Is it ever too early to start career planning?

Think high school is a fun time to hang out with friends and not have a care in the world? Well, turns out you should get it out of your system in primary school. High school is all business now, big business.

I’m being facetious but only slightly. Of course high school should still be a relatively fun and carefree time in your life, but it’s also the time to start seriously thinking about a career.

In fact, it may even be starting earlier. Which begs the question: Is it ever too early to start?

Probably. Finding that sweet spot is likely important. You wouldn’t want to burn out, lose steam, peak too soon…

Even still, the realities of today’s job market demand an alert, savvy player, not a sideline sitter. The successful career seeker has likely had his or her eye on the prize for years. If you fall asleep at the wheel, even for a second, you might find yourself having to catch up later in life.

This topic was prompted by an article I read via CAREEREALISM (a site with some great content for young people), which shared tips on how to get kids to start networking in secondary school.

Is this a bit too much? Parents reviewing emails, pushing students to join networking groups? Is this realistic? Most teens would rebel or begin to develop a real aversion to networking. Of course there are always a select few who have the drive to pursue these kinds of initiatives on their own. But they are the exception rather than the rule.

For some students, maybe a more moderate approach is better. Here are a few ideas:

  • Help them develop the social skills to interact professionally with people. Teach them social graces: make eye contact, firm handshake, good conversational skills. Remind them to put the phone or tablet down and engage with people.
  • Help them develop a career plan and show them resources to start exploring. Start slow, don’t push. If they show interest in a career related topic or current event, use it as fodder for mealtime discussion.
  • Talk shop around them. Discuss your work and that of close family, friends, and relatives. Even if they don’t appear to be paying attention, over time the content will filter through. This subtle exposure helps them learn the language of these industries.
  • Make a point to expose them to some unfamiliar careers, too. Take advantage of their captivity on family trips and outings. They can’t escape so you can take the opportunity to tour a museum or brewery or anything that would teach you all something new about a certain career or industry.
  • Encourage them to sign up for public speaking courses or other workshops to help them develop skills that meet an interest and will serve them well in the future. But if, for example, public speaking makes you nervous, whatever you do, don’t project this onto them. No need to rehash that horror story from your first school speech. It’s not helping anyone.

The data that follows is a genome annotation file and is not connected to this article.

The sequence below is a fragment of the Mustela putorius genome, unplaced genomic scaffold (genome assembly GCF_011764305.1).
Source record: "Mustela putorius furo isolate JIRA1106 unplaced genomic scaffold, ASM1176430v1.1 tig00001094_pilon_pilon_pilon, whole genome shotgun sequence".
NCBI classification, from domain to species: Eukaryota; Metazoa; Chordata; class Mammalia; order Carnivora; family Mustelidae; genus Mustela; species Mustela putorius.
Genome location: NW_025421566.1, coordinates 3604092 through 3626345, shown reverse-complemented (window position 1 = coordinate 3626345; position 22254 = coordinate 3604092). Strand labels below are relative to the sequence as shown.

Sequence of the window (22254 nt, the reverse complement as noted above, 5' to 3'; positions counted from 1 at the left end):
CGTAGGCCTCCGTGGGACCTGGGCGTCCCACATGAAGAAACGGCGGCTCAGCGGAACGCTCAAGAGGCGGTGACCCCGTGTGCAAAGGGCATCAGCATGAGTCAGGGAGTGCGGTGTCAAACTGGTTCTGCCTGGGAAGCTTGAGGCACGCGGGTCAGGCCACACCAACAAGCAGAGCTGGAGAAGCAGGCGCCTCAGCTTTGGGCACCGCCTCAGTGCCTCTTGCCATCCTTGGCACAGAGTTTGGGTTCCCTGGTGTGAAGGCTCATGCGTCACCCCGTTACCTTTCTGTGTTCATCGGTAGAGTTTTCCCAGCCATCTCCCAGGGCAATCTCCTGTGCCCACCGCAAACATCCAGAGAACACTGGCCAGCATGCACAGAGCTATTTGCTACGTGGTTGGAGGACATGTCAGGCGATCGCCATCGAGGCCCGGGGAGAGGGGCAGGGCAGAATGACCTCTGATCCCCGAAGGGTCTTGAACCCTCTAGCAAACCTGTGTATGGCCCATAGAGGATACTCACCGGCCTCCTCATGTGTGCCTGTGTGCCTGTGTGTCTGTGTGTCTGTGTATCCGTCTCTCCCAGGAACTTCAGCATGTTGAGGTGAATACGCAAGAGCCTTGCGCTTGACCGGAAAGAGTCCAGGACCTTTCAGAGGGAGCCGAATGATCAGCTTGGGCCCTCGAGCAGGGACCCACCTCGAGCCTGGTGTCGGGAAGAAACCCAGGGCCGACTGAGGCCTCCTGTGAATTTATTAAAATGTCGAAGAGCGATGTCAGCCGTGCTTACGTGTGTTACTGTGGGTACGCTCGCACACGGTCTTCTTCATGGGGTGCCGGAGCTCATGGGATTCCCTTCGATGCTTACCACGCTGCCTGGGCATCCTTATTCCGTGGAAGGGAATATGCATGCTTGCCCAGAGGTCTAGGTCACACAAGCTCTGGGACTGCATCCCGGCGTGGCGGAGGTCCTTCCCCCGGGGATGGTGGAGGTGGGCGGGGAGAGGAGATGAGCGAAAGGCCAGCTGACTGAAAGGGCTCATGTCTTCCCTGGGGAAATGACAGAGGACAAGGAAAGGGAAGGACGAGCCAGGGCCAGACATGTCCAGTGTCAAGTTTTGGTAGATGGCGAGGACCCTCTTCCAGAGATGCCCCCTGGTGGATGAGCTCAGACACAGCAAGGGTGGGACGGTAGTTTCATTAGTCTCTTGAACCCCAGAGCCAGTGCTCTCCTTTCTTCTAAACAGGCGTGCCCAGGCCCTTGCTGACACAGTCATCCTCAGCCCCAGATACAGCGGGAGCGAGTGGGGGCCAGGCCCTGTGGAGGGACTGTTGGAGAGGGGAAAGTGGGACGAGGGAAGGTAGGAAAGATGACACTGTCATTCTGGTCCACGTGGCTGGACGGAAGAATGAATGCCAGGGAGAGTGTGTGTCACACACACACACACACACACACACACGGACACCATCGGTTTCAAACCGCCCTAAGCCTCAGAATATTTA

• Introduce them to LinkedIn and help them build a profile. Encourage them to leverage Twitter for career development. Point out a few effective career sites to follow such as @CAREEREALISM, @myFootpath, @WetFeet_Career, @Doostang, @career_explorer, @TalentEgg
  • Model professional behaviour. There are simple things you can do to give them a head start in life. Be on time, dress professionally for work, demonstrate courtesy, fulfill your obligations to people.

For the parents who are reading this – do you have any tips and tricks to share to get your kids attuned to networking and building professional relationships at an early age? For the students – would you do any of these things? Let me know your thoughts!

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2 thoughts on “Is it ever too early to start career planning?

  1. Sharon says:

    The article goes a bit too far in my opinion. It’s bad enough that kids are expected to know what they want to do at 17 years of age. To start networking in high school, give me a break. We do; however, have an obligation as parents to ensure that our children can function as adults–career discovery aside.

  2. Thanks for your comment, Sharon. I tend to agree. Maybe the most important thing is to teach general principles, morals, and values to try to get teens to make a smooth transition to adult life. Like how to fail with dignity, that you will have do things you don’t want to do in life, work hard, follow the rules. Career plans are always evolving and expecting too much of teens can often push them in the other direction. Any parents out there willing to share their wisdom?

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